GRATTAN: Even on public hearings?

ATTORNEY-GENERAL: On the whole range of issues raised by this bill. We welcome the hearing process. We welcome the report process. I'm looking forward to seeing what the Members and Senators participating in this committee process are going to produce.

GRATTAN: Finally, while this bill contains protections for whistleblowers, you're also committed to overhauling the whistleblower legislation that already exists. What do you have in mind here, particularly what problems are there and what are you aiming to achieve?

ATTORNEY-GENERAL: I've got a long-standing commitment to protection of whistleblowers. I brought the Public Interest Disclosure Act 2013, to the Parliament back in 2013 when I was last Attorney-General, I was conscious then that we might not have got the scheme completely right and provided for a statutory review to take place. It did take place, and it was conducted by an eminent Australian public servant Philip Moss, who made a report to the government in 2016, which sat on the shelf. The former government decided not to respond to Mr Moss' suggestions about how to improve the Public Interest Disclosure Act. I've said publicly that I'm going to pick up Mr. Moss' report, I'm going to look at his recommendations, I'm going to update them because six years have passed since that report was done with a view to strengthening protection of whistleblowing in the Australian public sector. At the same time, I've said I'm hopeful of doing that by the time the anti-corruption commission gets up and running in the middle of next year and I can point to, in the bill, express protection for people who make allegations to this anti-corruption commission.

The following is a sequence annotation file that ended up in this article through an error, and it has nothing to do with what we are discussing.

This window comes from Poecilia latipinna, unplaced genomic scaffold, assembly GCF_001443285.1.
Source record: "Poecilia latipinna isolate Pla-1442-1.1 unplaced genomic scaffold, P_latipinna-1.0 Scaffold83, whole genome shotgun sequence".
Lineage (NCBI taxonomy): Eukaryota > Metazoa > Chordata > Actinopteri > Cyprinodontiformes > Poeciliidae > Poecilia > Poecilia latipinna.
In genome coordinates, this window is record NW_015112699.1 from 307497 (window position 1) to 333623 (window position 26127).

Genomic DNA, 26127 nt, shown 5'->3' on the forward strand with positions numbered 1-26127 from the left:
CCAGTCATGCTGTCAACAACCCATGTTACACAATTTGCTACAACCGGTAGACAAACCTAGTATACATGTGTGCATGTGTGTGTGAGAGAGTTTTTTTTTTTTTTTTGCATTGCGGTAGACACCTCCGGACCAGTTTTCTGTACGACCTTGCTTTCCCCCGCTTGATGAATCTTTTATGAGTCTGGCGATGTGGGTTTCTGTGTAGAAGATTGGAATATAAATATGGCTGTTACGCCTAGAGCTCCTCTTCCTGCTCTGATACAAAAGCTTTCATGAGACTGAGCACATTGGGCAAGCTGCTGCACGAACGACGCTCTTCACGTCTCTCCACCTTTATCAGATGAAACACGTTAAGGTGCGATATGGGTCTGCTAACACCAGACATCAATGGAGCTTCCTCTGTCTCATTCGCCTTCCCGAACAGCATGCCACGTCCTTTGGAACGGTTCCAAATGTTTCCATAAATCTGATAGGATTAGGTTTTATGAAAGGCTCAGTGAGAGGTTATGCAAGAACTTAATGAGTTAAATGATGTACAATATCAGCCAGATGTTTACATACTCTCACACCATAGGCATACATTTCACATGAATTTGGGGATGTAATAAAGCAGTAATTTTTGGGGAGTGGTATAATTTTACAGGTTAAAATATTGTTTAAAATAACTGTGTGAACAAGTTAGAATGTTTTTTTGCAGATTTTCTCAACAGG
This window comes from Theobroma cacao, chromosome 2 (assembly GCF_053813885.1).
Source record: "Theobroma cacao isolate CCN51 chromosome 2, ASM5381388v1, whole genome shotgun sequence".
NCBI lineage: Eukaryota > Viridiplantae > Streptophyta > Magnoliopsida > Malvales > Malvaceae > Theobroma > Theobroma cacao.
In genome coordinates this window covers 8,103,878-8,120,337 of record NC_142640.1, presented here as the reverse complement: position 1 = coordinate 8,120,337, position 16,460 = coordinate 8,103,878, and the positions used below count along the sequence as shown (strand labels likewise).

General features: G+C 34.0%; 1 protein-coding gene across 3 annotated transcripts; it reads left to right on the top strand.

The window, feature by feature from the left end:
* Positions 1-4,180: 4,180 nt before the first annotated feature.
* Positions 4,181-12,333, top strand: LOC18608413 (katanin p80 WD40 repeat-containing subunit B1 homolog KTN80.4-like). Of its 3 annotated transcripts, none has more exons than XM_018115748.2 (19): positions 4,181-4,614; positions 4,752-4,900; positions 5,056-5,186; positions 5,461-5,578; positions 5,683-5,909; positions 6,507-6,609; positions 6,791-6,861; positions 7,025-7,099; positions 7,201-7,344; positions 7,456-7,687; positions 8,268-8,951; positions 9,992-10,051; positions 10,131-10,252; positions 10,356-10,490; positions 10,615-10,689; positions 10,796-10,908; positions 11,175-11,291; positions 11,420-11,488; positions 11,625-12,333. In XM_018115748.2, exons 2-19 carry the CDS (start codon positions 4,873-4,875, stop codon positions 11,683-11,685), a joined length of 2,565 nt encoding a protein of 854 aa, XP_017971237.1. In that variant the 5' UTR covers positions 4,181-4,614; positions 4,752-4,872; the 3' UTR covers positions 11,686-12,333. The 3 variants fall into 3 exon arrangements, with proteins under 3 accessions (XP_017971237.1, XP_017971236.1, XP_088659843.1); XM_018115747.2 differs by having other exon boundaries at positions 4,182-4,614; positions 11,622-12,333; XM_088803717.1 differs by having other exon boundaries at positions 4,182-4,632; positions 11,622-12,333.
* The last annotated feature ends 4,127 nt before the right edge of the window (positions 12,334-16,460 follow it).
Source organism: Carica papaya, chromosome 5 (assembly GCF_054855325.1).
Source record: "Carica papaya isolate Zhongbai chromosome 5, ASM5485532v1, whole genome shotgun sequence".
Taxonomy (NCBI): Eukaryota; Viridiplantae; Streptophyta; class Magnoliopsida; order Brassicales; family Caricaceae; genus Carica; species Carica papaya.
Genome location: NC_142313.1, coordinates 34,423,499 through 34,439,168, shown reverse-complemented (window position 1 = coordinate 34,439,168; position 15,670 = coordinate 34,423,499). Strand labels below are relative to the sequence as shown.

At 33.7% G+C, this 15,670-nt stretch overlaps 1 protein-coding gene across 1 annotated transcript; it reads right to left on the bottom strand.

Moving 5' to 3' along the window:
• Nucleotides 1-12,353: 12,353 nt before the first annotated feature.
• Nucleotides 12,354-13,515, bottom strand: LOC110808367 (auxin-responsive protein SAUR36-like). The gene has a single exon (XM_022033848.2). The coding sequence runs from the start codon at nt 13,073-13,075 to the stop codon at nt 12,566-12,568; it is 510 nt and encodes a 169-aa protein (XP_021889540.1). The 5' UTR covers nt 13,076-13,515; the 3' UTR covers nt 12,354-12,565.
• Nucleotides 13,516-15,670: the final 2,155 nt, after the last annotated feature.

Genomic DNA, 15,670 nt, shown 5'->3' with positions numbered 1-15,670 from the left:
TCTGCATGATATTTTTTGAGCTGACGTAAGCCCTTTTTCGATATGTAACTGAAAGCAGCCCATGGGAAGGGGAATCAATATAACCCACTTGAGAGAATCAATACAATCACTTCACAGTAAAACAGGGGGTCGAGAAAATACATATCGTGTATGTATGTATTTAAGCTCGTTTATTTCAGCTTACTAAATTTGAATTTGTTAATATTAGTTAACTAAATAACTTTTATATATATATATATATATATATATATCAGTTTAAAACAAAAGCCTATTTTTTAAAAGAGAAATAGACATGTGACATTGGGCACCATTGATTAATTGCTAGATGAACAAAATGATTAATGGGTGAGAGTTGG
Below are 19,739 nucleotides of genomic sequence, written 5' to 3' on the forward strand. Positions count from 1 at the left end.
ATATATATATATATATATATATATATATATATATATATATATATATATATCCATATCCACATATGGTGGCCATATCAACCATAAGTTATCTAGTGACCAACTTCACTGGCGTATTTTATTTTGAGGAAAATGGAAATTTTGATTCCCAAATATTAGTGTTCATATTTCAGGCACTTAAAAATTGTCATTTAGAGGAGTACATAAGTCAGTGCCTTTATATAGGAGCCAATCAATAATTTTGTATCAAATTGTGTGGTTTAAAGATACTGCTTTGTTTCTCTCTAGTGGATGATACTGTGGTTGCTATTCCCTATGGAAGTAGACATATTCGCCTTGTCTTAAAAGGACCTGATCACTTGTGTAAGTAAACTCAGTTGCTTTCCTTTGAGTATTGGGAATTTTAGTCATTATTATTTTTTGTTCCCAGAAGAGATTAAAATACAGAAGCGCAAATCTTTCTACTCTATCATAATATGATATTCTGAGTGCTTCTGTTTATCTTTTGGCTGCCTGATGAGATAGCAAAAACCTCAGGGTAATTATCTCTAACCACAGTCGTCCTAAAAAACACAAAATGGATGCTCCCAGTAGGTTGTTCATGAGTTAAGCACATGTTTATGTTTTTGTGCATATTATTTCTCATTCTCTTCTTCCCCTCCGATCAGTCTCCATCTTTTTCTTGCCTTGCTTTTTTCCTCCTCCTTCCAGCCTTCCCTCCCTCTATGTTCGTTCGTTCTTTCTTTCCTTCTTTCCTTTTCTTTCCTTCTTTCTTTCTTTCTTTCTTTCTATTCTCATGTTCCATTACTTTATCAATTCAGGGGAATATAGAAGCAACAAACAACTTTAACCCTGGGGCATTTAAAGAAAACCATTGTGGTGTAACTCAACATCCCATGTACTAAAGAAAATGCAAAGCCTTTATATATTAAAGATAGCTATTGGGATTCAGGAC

GRATTAN: Just a postscript question, you reminded us that you were Attorney General before? What's it like second time round?

ATTORNEY-GENERAL:  I'm hoping that I can apply the lessons I learned in the short time that I was Attorney-General in 2013. It's a wonderful honour and a privilege to be back for a second time. As the Secretary of the Attorney-General's Department reminded me on my first day in office, I'm part of a very small group of Australians who've served twice as Attorney General. She also pointed out that one Australian served three times as Attorney-General.

GRATTAN: I presume you're hoping not to break that record?

ATTORNEY-GENERAL: I'm not looking to emulate Billy Hughes, who was the person who was Attorney-General of the Commonwealth three times. I'm very satisfied to be serving for a second time.

GRATTAN: Mark Dreyfus, thank you very much for talking with us today.